Nepal elected to AIIB board of directors

  • FinMin hails launch of the new international development bank as a timely and wise decision

Kathmandu, January 16

Nepal has been elected to the Asian Infrastructure Investment Bank (AIIB)’s board of directors. The ongoing meeting of the Bank in Beijing of China nominated Nepal as a member of the board today.

Altogether 11 countries — nine from Asia and two from outside the region — have been nominated as members of the Board, according to a statement issued by the Secretariat of Finance Minister Bishnu Prasad Paudel.

Minister Paudel hailed the launch of China-led AIIB as a timely and wise decision, because though Asia is rising as the leader of global economic growth, the level of infrastructure development in the region is unfairly low.

Minister Paudel was speaking during the opening ceremony and inaugural board of governors meeting of AIIB, in Beijing today.

“We are confident that AIIB will not only complement the existing multilateral development banks, but it will also inject the dedicated additional resources for infrastructure development in the region,” the finance minister said as per a copy of his speech received today.

Nepal was one of the original 22 signatory countries to the memorandum of understanding on establishing

the bank just over a year ago. On June 29, the Articles of Agreement was signed and it was unanimously ratified by Nepal’s Parliament on December 28.

Minister Paudel said that the establishment of the AIIB is a remarkable addition to the global financial system.

“I hope the AIIB will offer an innovative financing platform tailored to Asia’s infrastructure financing needs of today, and those of future generations. It will be a true multilateral development partner in contributing to broad-based economic and social development in Asia through sustainable infrastructure investment.”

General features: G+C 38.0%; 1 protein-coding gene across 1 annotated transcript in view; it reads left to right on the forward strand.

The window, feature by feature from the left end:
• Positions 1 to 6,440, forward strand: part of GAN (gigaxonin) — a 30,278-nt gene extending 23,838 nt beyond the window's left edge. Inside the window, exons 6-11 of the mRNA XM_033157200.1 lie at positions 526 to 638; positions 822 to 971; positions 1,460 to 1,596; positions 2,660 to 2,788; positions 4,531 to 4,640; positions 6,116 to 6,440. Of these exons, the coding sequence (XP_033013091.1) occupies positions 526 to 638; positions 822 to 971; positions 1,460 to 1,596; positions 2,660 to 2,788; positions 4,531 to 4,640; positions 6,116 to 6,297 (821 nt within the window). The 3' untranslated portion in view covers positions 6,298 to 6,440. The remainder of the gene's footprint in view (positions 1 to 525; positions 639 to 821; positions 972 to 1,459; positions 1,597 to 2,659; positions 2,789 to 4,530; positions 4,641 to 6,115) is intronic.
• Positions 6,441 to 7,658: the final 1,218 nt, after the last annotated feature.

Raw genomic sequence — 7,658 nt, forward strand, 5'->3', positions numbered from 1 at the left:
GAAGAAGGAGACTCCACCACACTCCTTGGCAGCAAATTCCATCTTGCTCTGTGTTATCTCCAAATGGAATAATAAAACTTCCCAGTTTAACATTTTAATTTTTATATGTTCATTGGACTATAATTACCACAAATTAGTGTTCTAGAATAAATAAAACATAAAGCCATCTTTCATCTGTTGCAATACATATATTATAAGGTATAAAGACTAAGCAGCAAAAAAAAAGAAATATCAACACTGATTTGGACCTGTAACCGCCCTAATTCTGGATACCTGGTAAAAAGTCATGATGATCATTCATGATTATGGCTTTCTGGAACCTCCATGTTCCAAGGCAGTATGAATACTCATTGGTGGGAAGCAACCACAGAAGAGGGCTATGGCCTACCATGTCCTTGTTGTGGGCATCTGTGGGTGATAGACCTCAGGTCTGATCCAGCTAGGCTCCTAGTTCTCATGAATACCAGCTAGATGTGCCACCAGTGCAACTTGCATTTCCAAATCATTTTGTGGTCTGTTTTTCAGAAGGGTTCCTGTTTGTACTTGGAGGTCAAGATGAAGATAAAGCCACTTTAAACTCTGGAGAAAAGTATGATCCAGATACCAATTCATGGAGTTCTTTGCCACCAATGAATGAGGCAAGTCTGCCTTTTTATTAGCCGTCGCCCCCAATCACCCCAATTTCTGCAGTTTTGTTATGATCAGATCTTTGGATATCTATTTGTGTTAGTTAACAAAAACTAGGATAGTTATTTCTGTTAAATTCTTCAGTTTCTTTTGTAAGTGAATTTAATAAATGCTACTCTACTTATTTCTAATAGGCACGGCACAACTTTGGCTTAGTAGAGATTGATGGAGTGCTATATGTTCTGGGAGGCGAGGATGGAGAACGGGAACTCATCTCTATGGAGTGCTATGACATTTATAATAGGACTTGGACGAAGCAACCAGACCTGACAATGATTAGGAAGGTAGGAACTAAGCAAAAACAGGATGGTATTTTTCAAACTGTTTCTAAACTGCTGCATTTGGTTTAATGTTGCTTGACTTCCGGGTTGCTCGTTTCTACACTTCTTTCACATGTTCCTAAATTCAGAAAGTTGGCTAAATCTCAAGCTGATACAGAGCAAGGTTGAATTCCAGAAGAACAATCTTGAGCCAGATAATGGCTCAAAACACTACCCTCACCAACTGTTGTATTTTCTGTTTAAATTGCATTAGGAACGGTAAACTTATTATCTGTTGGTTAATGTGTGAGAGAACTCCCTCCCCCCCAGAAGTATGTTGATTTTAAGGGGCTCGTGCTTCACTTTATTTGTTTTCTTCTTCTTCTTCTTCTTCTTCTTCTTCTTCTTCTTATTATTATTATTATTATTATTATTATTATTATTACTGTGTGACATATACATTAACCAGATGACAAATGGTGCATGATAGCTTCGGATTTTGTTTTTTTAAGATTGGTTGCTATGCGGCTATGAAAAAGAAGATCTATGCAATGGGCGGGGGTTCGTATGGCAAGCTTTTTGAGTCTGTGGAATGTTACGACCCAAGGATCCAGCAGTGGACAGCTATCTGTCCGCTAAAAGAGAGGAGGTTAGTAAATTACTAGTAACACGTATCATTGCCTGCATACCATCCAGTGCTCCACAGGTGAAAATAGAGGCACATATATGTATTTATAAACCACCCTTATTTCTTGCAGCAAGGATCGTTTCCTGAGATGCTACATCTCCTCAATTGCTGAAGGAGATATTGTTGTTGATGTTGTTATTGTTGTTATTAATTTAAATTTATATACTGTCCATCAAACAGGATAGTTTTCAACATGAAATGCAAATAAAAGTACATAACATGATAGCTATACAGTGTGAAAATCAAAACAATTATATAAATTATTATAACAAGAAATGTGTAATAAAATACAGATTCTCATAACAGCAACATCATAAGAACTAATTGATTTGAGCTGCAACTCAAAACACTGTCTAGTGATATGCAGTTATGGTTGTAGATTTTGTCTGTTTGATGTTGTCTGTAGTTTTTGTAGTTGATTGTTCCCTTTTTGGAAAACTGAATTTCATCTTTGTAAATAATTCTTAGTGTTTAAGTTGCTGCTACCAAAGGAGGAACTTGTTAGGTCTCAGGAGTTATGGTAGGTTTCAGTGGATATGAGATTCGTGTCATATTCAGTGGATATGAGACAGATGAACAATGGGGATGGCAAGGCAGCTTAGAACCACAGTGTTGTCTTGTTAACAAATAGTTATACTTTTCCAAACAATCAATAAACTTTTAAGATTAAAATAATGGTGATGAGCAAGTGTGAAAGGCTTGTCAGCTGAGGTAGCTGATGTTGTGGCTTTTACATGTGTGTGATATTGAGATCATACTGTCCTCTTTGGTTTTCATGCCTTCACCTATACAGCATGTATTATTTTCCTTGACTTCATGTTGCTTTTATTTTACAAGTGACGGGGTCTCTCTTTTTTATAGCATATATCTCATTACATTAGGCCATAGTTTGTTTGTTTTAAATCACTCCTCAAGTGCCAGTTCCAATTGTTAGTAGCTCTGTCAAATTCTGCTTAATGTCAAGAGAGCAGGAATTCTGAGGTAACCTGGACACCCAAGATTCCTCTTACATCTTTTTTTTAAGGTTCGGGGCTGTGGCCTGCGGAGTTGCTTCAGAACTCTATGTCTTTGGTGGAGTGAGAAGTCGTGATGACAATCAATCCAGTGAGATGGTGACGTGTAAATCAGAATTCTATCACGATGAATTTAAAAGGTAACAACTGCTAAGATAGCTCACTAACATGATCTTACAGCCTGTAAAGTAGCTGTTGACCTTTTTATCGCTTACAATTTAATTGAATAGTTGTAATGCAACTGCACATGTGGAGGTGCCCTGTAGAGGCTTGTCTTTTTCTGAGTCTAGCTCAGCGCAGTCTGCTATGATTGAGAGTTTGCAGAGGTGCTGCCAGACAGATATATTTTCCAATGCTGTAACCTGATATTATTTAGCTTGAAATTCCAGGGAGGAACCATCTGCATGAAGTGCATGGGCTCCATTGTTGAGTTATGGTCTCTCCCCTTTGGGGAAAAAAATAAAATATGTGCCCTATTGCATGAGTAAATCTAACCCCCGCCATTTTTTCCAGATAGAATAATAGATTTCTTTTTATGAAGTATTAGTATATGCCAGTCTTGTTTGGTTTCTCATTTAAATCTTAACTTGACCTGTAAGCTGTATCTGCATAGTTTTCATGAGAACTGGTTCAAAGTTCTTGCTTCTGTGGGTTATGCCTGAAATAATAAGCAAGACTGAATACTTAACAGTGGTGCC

He further said that Nepal, as a member of least developed countries, is looking for a better voice, representation, and participation in this new institution.

“We are aspiring for this great institution to be inclusive and considerate to the specific needs of LDCs. Nepal looks forward to meaningful cooperation in graduating from LDC status by 2022, and becoming a middle income country by 2030.”

Meanwhile, as per the copy of the speech delivered by Chinese President Xi Jinping at the launch, the bank would aim to invest in projects that were ‘of high-quality, low-cost’.

The AIIB is expected to lend $10 billion to $15 billion a year for the first five or six years and will start operations in the second quarter of 2016.

Even so, no specific infrastructure projects would be announced ‘for the time being’, AIIB President Jin Liqun told Reuters on the sidelines of the launch.

The AIIB will require projects to be legally transparent and protect social and environmental interests, but it will not force borrowers to adopt the kind of free-market practices favoured by the International Monetary Fund, Reuters had reported sources as saying in September.

Reuters also reported Baikuntha Aryal, joint secretary at Nepal’s Ministry of Finance, as saying that the Himalayan country was hoping the AIIB would fund roads, hydropower and urban development projects.

“The AIIB is specifically for infrastructure, so we see it as a supplement to projects in Nepal funded by the ADB (Asian Development Bank) and World Bank,” he said, as per the report.

China has an initial subscription of $29.78 billion in authorised capital stock in the AIIB, out of a total of $100 billion. It invested another $50 million today. The bank has three-layered structure of management. There is a board of governors, a board of directors and executive bodies.

AIIB is seen as a rival to the US-led World Bank, through which Beijing seeks to change the unwritten rules of global development finance.

Despite opposition from Washington, US allies including Australia, Britain, German, Italy, the Philippines and South Korea have agreed to join the AIIB in recognition of China’s growing economic clout.